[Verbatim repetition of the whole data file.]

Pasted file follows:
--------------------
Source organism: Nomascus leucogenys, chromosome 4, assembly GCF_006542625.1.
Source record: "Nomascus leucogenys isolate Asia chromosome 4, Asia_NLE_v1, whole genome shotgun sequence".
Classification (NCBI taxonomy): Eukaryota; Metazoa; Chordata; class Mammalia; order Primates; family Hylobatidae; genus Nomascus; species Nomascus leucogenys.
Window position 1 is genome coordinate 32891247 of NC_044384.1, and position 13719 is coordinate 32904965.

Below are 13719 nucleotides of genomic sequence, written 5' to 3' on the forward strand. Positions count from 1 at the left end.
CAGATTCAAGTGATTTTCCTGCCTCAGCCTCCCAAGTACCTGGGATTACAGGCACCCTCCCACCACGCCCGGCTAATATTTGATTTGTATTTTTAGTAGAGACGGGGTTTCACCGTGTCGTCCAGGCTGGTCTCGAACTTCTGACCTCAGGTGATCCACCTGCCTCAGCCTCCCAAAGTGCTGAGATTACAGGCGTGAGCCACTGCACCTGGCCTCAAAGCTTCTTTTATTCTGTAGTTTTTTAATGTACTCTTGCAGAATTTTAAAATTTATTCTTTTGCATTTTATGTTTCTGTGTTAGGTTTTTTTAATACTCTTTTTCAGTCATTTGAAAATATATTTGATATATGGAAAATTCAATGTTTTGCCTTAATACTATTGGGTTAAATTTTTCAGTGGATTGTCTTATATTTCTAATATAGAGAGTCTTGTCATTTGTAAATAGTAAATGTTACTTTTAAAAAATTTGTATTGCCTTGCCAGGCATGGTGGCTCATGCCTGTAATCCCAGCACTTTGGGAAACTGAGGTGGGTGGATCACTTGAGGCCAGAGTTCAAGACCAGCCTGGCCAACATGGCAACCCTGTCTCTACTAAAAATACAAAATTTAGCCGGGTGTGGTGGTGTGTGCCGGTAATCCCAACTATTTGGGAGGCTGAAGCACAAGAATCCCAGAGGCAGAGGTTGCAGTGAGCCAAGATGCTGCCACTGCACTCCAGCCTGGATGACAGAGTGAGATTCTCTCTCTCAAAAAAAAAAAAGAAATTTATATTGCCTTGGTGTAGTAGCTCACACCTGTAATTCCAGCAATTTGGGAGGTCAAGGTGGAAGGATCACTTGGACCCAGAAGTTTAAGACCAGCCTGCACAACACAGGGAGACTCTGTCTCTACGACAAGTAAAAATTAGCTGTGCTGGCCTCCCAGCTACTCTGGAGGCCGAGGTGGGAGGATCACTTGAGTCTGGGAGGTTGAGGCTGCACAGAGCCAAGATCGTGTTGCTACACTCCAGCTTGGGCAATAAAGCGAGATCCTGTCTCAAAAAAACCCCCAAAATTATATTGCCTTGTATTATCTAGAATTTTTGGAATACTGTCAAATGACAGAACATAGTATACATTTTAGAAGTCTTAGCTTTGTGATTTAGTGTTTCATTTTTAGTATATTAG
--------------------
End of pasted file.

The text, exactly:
Source organism: Nomascus leucogenys, chromosome 4, assembly GCF_006542625.1.
Source record: "Nomascus leucogenys isolate Asia chromosome 4, Asia_NLE_v1, whole genome shotgun sequence".
Classification (NCBI taxonomy): Eukaryota; Metazoa; Chordata; class Mammalia; order Primates; family Hylobatidae; genus Nomascus; species Nomascus leucogenys.
Window position 1 is genome coordinate 32891247 of NC_044384.1, and position 13719 is coordinate 32904965.

Below are 13719 nucleotides of genomic sequence, written 5' to 3' on the forward strand. Positions count from 1 at the left end.
CAGATTCAAGTGATTTTCCTGCCTCAGCCTCCCAAGTACCTGGGATTACAGGCACCCTCCCACCACGCCCGGCTAATATTTGATTTGTATTTTTAGTAGAGACGGGGTTTCACCGTGTCGTCCAGGCTGGTCTCGAACTTCTGACCTCAGGTGATCCACCTGCCTCAGCCTCCCAAAGTGCTGAGATTACAGGCGTGAGCCACTGCACCTGGCCTCAAAGCTTCTTTTATTCTGTAGTTTTTTAATGTACTCTTGCAGAATTTTAAAATTTATTCTTTTGCATTTTATGTTTCTGTGTTAGGTTTTTTTAATACTCTTTTTCAGTCATTTGAAAATATATTTGATATATGGAAAATTCAATGTTTTGCCTTAATACTATTGGGTTAAATTTTTCAGTGGATTGTCTTATATTTCTAATATAGAGAGTCTTGTCATTTGTAAATAGTAAATGTTACTTTTAAAAAATTTGTATTGCCTTGCCAGGCATGGTGGCTCATGCCTGTAATCCCAGCACTTTGGGAAACTGAGGTGGGTGGATCACTTGAGGCCAGAGTTCAAGACCAGCCTGGCCAACATGGCAACCCTGTCTCTACTAAAAATACAAAATTTAGCCGGGTGTGGTGGTGTGTGCCGGTAATCCCAACTATTTGGGAGGCTGAAGCACAAGAATCCCAGAGGCAGAGGTTGCAGTGAGCCAAGATGCTGCCACTGCACTCCAGCCTGGATGACAGAGTGAGATTCTCTCTCTCAAAAAAAAAAAAGAAATTTATATTGCCTTGGTGTAGTAGCTCACACCTGTAATTCCAGCAATTTGGGAGGTCAAGGTGGAAGGATCACTTGGACCCAGAAGTTTAAGACCAGCCTGCACAACACAGGGAGACTCTGTCTCTACGACAAGTAAAAATTAGCTGTGCTGGCCTCCCAGCTACTCTGGAGGCCGAGGTGGGAGGATCACTTGAGTCTGGGAGGTTGAGGCTGCACAGAGCCAAGATCGTGTTGCTACACTCCAGCTTGGGCAATAAAGCGAGATCCTGTCTCAAAAAAACCCCCAAAATTATATTGCCTTGTATTATCTAGAATTTTTGGAATACTGTCAAATGACAGAACATAGTATACATTTTAGAAGTCTTAGCTTTGTGATTTAGTGTTTCATTTTTAGTATATTAG